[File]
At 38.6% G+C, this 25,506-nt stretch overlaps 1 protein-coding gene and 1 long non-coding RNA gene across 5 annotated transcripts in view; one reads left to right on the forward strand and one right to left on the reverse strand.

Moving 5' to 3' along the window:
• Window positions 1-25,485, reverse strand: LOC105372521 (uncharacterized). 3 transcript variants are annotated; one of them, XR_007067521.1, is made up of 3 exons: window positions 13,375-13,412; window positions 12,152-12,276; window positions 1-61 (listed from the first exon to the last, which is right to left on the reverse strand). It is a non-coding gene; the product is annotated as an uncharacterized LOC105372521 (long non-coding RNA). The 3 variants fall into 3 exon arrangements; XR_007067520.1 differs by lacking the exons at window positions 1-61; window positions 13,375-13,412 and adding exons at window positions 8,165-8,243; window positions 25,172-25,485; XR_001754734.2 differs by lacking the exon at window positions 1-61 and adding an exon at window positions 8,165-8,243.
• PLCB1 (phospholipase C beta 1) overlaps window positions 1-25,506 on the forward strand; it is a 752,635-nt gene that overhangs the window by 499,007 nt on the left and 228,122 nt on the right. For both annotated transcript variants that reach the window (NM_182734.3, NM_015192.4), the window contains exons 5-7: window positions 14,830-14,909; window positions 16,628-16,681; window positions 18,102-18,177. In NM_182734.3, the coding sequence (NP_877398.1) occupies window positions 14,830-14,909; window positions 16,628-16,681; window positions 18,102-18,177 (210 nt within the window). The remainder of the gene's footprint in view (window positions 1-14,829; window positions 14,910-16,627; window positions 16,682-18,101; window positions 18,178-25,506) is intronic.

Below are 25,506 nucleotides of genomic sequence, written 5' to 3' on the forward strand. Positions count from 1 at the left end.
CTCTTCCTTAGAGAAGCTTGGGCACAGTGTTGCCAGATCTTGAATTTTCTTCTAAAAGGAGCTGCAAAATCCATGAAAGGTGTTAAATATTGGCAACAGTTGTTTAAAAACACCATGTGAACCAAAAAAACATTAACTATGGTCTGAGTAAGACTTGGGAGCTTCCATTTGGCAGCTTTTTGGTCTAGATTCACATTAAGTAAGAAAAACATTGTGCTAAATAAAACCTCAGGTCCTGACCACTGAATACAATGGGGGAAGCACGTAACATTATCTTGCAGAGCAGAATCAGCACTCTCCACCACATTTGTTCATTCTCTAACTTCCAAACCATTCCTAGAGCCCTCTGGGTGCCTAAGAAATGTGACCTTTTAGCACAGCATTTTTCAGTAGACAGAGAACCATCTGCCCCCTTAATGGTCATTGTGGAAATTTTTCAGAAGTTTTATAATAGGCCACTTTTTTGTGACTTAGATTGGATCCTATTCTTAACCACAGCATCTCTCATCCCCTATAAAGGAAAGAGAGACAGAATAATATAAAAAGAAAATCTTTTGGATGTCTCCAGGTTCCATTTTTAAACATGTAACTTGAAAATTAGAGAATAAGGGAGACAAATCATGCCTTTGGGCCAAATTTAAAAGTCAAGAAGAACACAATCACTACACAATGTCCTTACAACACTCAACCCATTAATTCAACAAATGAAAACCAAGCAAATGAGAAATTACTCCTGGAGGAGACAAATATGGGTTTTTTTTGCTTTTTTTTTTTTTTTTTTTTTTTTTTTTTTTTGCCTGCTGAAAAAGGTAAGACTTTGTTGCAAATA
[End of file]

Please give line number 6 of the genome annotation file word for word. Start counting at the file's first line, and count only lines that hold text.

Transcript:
CTCTTCCTTAGAGAAGCTTGGGCACAGTGTTGCCAGATCTTGAATTTTCTTCTAAAAGGAGCTGCAAAATCCATGAAAGGTGTTAAATATTGGCAACAGTTGTTTAAAAACACCATGTGAACCAAAAAAACATTAACTATGGTCTGAGTAAGACTTGGGAGCTTCCATTTGGCAGCTTTTTGGTCTAGATTCACATTAAGTAAGAAAAACATTGTGCTAAATAAAACCTCAGGTCCTGACCACTGAATACAATGGGGGAAGCACGTAACATTATCTTGCAGAGCAGAATCAGCACTCTCCACCACATTTGTTCATTCTCTAACTTCCAAACCATTCCTAGAGCCCTCTGGGTGCCTAAGAAATGTGACCTTTTAGCACAGCATTTTTCAGTAGACAGAGAACCATCTGCCCCCTTAATGGTCATTGTGGAAATTTTTCAGAAGTTTTATAATAGGCCACTTTTTTGTGACTTAGATTGGATCCTATTCTTAACCACAGCATCTCTCATCCCCTATAAAGGAAAGAGAGACAGAATAATATAAAAAGAAAATCTTTTGGATGTCTCCAGGTTCCATTTTTAAACATGTAACTTGAAAATTAGAGAATAAGGGAGACAAATCATGCCTTTGGGCCAAATTTAAAAGTCAAGAAGAACACAATCACTACACAATGTCCTTACAACACTCAACCCATTAATTCAACAAATGAAAACCAAGCAAATGAGAAATTACTCCTGGAGGAGACAAATATGGGTTTTTTTTGCTTTTTTTTTTTTTTTTTTTTTTTTTTTTTTTTGCCTGCTGAAAAAGGTAAGACTTTGTTGCAAATA